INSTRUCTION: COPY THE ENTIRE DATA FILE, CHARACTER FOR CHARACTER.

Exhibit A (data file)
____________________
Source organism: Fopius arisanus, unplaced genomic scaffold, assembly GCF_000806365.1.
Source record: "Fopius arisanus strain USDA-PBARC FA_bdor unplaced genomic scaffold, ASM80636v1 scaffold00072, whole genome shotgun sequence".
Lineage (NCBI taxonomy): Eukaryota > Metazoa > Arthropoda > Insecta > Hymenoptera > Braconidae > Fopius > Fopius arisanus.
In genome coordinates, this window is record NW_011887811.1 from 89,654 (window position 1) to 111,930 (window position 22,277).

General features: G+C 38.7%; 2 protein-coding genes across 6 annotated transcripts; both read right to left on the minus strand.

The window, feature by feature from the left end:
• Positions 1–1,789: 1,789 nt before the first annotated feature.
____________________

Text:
Source organism: Fopius arisanus, unplaced genomic scaffold, assembly GCF_000806365.1.
Source record: "Fopius arisanus strain USDA-PBARC FA_bdor unplaced genomic scaffold, ASM80636v1 scaffold00072, whole genome shotgun sequence".
Lineage (NCBI taxonomy): Eukaryota > Metazoa > Arthropoda > Insecta > Hymenoptera > Braconidae > Fopius > Fopius arisanus.
In genome coordinates, this window is record NW_011887811.1 from 89,654 (window position 1) to 111,930 (window position 22,277).

General features: G+C 38.7%; 2 protein-coding genes across 6 annotated transcripts; both read right to left on the minus strand.

The window, feature by feature from the left end:
• Positions 1–1,789: 1,789 nt before the first annotated feature.